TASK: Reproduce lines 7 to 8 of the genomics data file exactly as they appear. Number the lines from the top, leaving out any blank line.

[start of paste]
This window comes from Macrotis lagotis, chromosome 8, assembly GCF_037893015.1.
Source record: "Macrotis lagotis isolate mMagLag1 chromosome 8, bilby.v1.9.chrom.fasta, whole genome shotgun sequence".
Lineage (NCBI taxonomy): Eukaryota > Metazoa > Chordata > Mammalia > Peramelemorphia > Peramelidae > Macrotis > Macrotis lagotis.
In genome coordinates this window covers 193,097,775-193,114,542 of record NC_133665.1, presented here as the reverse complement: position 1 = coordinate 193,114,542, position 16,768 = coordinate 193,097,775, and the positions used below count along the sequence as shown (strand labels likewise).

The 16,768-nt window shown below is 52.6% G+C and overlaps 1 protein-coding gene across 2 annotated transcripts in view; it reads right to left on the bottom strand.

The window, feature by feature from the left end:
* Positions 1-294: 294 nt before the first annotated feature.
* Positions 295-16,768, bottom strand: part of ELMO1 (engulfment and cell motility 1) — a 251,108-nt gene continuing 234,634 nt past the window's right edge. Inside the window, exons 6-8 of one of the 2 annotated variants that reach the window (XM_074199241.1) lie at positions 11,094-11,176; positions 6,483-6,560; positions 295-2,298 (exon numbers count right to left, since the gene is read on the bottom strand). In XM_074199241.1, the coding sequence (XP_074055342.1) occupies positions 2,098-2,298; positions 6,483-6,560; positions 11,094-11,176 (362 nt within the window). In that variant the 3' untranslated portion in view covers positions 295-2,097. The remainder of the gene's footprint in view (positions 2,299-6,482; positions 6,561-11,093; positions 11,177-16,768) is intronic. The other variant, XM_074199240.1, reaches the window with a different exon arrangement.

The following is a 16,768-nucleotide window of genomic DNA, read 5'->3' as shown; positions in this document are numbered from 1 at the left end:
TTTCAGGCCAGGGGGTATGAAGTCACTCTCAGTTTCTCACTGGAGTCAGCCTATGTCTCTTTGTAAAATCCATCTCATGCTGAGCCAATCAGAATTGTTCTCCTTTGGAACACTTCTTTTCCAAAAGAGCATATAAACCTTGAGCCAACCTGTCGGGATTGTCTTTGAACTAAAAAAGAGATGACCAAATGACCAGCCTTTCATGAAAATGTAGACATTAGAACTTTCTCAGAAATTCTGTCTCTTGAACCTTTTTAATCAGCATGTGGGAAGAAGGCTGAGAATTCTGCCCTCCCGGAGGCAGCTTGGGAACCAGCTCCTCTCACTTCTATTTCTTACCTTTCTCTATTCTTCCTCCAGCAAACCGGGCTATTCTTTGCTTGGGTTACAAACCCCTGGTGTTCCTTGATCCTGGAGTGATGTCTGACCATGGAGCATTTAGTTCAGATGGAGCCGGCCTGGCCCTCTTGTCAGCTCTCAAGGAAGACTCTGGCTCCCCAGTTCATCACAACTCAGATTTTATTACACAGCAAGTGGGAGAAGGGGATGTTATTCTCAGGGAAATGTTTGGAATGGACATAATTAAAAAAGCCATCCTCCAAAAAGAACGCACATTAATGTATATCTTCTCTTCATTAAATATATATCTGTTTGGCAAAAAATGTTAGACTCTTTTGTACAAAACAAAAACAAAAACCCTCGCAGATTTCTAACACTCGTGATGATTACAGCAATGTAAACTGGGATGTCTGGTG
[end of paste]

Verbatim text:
* Positions 1-294: 294 nt before the first annotated feature.
* Positions 295-16,768, bottom strand: part of ELMO1 (engulfment and cell motility 1) — a 251,108-nt gene continuing 234,634 nt past the window's right edge. Inside the window, exons 6-8 of one of the 2 annotated variants that reach the window (XM_074199241.1) lie at positions 11,094-11,176; positions 6,483-6,560; positions 295-2,298 (exon numbers count right to left, since the gene is read on the bottom strand). In XM_074199241.1, the coding sequence (XP_074055342.1) occupies positions 2,098-2,298; positions 6,483-6,560; positions 11,094-11,176 (362 nt within the window). In that variant the 3' untranslated portion in view covers positions 295-2,097. The remainder of the gene's footprint in view (positions 2,299-6,482; positions 6,561-11,093; positions 11,177-16,768) is intronic. The other variant, XM_074199240.1, reaches the window with a different exon arrangement.